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Fox's all-new DHX shock is a "trail bike" shock that can handle a whole lot more. | Max Ritter photo.

It seems much of the mountain bike world has become coil-curious in the last few years. While air shocks offer easier adjustment, tend to be lighter, and will work with nearly any frame, coil shocks just have that undeniably smooth feel that allows for gobs of traction when you need it most. Fox has had several coil shocks on the market for the last few years, namely the new DHX2 (updated last year) and the more budget-friendly Van shock (also known as the Marzocchi Bomber CR). These were both aimed at the DH and enduro end of the spectrum, but with more and more mid-travel bikes becoming popular as every day rides, Fox decided to update their trail bike shock to include a coil option. Enter the 2021 Fox DHX. It’s touted as a trail bike shock, but I wanted to see if it could hold up to long, aggressive descents and a summer season of enduro racing. I’ve been testing it aboard my 2021 Rocky Mountain Altitude for the past few months, and its performance as a simple yet effective piggyback rear shock has been wildly impressive.

There’s not a whole lot to the new DHX, and that’s a good thing. It’s got a climb switch, and 11 clicks externally adjustable low speed compression and low speed rebound adjustment. The coil mounts as it does on most other coil shocks, using a preload collar with detents and a wire ring spring retainer on the other end, making for easy swaps to different spring rates. The firm mode of the climb switch is tunable by a suspension shop if you would like to change the way it feels, but I found that for my 180-pound self it provided plenty of pedaling platform without feeling too harsh. Finally, Fox carried over the large rubber bottom out bumper from the DHX2 that prevents any harsh bottom out feeling if you do huck a little too big to flat.

Traction you can trust is a nice feeling, especially when pinning it in loose conditions. | Montana Enduro Series photo.

So, how does a simple trail bike shock fare on downhill tracks? For reference, my Altitude was previously running an air-sprung Fox Float X2. The bike is relatively progressive, so it’s fully capable of running a coil shock – in fact, the Rocky Mountain Pro Enduro team all run coils. After bolting the new shock on and spending a few test runs to get the settings dialed in, I spent a few days riding some of the longest descents I could find in the PNW – North Bend’s Raging River State Park. The steep, rooty descents of trails like CCDH and Physical Therapy were the perfect testing ground – ripping these trails and their relentless roots and chunk requires as much traction and support as you can get. The DHX did not disappoint. The rear end of the bike felt absolutely glued to the ground, particularly when airing and landing into nasty sections of roots. The shock felt supportive, even after repeated big impacts, and when it came time to mash the pedals to get extra speed to clear a gap or bust up a short climb. No matter the trail surface or conditions, the rear wheel stayed planted and predictable, allowing me to push my comfort level and clock some of my fastest times yet. That same feeling carried over to riding blown up bike park trails at Silver Mountain, and then back home in Jackson, where brake bumps and nasty holes are a dime a dozen. The shock simply erased them. Riding lap after lap did not take a toll on my body the way it normally would have, and I'm sure my bike's components were happy too.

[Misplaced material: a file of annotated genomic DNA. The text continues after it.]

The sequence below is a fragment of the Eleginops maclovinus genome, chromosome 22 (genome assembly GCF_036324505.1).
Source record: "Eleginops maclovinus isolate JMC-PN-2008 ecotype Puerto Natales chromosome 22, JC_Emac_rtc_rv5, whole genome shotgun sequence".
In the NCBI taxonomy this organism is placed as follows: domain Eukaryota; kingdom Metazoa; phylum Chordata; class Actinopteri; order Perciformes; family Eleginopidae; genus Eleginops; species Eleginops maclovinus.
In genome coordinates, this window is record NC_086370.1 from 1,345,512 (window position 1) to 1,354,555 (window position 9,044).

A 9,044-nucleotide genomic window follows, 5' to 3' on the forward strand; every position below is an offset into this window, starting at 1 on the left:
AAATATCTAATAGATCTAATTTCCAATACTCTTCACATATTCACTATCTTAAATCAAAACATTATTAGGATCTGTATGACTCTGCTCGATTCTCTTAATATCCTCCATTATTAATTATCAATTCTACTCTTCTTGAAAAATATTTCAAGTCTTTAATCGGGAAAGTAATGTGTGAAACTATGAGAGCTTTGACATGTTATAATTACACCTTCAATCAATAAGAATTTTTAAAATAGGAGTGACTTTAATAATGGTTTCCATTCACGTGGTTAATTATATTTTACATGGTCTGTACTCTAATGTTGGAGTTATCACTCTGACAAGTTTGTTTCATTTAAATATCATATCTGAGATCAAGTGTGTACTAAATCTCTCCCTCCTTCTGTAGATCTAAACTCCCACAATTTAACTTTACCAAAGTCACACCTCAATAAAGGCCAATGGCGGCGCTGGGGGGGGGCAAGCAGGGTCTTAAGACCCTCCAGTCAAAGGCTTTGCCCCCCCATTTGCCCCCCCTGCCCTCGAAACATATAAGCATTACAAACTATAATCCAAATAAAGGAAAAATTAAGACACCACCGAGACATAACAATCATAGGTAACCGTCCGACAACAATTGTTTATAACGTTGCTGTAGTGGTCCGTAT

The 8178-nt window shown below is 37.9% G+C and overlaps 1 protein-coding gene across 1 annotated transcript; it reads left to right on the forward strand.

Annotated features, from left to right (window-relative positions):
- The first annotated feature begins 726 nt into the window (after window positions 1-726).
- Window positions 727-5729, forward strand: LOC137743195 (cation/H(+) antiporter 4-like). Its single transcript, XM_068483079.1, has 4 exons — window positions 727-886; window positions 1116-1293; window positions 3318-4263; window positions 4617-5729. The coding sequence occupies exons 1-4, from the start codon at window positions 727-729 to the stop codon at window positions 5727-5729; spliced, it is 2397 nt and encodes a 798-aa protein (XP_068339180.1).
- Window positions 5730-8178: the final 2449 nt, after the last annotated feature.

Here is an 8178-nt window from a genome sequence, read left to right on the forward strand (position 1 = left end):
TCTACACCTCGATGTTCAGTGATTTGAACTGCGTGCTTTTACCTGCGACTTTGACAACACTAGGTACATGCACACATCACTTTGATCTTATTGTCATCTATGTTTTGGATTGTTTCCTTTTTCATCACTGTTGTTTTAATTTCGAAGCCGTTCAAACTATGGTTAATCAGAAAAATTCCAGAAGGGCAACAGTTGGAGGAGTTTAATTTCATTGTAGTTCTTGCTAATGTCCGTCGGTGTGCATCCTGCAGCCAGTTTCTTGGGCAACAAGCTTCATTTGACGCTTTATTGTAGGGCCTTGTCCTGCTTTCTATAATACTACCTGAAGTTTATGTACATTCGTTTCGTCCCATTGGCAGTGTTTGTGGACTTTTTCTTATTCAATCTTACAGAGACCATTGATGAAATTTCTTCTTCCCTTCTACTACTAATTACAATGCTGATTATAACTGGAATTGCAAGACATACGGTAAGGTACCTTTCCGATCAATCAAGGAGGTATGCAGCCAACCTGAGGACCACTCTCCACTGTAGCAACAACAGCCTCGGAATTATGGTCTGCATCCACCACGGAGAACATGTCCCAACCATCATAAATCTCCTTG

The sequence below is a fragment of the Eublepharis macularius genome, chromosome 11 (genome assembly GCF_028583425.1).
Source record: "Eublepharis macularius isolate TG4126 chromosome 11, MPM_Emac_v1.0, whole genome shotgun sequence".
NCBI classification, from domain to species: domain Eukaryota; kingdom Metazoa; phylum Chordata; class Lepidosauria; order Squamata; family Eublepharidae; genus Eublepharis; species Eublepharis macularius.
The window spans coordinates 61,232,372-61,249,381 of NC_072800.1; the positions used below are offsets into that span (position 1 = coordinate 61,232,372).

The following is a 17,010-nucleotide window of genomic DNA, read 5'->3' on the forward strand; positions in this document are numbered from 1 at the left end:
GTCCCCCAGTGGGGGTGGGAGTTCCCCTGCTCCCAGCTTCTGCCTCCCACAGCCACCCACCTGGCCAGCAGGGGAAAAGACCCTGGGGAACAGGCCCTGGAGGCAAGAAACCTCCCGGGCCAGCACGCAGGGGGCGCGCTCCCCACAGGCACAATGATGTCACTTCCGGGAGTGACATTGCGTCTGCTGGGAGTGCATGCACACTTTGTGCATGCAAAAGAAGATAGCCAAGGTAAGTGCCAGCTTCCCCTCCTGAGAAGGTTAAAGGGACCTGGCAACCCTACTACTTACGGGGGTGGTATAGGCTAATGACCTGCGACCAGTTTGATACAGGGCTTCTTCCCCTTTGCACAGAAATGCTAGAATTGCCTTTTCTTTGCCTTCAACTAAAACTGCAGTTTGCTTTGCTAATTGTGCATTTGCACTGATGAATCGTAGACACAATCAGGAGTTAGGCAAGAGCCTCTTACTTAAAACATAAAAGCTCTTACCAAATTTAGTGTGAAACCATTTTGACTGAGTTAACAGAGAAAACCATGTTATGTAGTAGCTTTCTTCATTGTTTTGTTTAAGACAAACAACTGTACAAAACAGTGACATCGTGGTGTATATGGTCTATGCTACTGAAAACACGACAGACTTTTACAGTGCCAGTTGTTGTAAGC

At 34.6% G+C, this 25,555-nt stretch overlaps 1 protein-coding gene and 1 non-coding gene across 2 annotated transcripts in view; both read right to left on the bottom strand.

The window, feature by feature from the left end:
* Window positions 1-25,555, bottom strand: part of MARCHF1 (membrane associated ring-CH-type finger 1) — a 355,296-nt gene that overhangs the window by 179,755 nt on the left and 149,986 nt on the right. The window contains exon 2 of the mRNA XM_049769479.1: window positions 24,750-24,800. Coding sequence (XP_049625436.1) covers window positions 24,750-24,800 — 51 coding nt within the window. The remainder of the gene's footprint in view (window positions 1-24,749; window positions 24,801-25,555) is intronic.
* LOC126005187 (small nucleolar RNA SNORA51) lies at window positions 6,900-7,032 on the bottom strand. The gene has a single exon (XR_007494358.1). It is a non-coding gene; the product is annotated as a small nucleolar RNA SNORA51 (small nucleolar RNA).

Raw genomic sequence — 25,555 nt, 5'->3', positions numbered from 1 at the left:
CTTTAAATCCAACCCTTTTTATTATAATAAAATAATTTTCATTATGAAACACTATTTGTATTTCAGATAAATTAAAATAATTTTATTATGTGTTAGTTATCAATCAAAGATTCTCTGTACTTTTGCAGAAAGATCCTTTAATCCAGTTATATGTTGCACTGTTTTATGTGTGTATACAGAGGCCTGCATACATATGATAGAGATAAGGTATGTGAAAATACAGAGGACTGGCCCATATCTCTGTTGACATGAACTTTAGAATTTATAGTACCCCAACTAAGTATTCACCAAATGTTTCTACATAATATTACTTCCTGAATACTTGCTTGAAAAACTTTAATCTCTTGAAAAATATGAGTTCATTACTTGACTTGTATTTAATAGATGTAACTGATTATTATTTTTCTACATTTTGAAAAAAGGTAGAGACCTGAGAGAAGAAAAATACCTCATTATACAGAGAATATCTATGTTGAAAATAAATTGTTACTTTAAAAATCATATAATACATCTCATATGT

So, what’s the downside, you may ask? With all that traction and suppleness, the shock does lose a good deal of the “boing” you might love from an air shock. Of course, that’s kind of the point of a coil – to provide a linear spring rate that allows your suspension to feel more active and smooth. Bottom line: your bike will feel less poppy and lively on the trail, but the tradeoff for being able to absolutely mach through nasty trail sections is very worth it. In a way, the bike feels like it just gained an inch of rear travel.

The DHX does not shy away from big features and has performed consistently for the past five months of heavy riding. | Luke Gentry photo.

I’ve had the shock on my bike since April and have had zero issues with it so far. I did bump up a spring rate after a few days, from 500lbs to 550lbs, as I found that I was bottoming out more than I wanted to and rode too low in the shock's travel. This did give the bike a bit more of a lively feel and prevented any further unexpected bottom outs, while making everything feel more supported. The shock’s performance has not faded at all, and there has been no evidence of any oil leaking from the seals, even after five months of heavy riding.

So who’s this shock for? It would make a phenomenal upgrade on any trail or enduro bike if you find yourself riding aggressively through tech and chunky trail. At roughly 750 grams, it will certainly add some weight if you are currently running an air shock, but trust me, the traction and control you will win by swapping over is well worth it. It's simple, it's durable, and it works exactly as it should. 

The DHX ($570 + coil sold separately) is available as both a trunnion and metric mount in the following sizes: 

Metric: 210 x 50, 210 x 52.5, 210 x 55, 230 x 57.5, 230 x 60, 230 x 65

Trunnion: 185 x 52.5, 185 x 55, 205 x 60, 205 x 62.5

About The Author

stash member Max Ritter

I manage digital content here at TGR, run our gear testing program, and am stoked to be living the dream in the Tetons.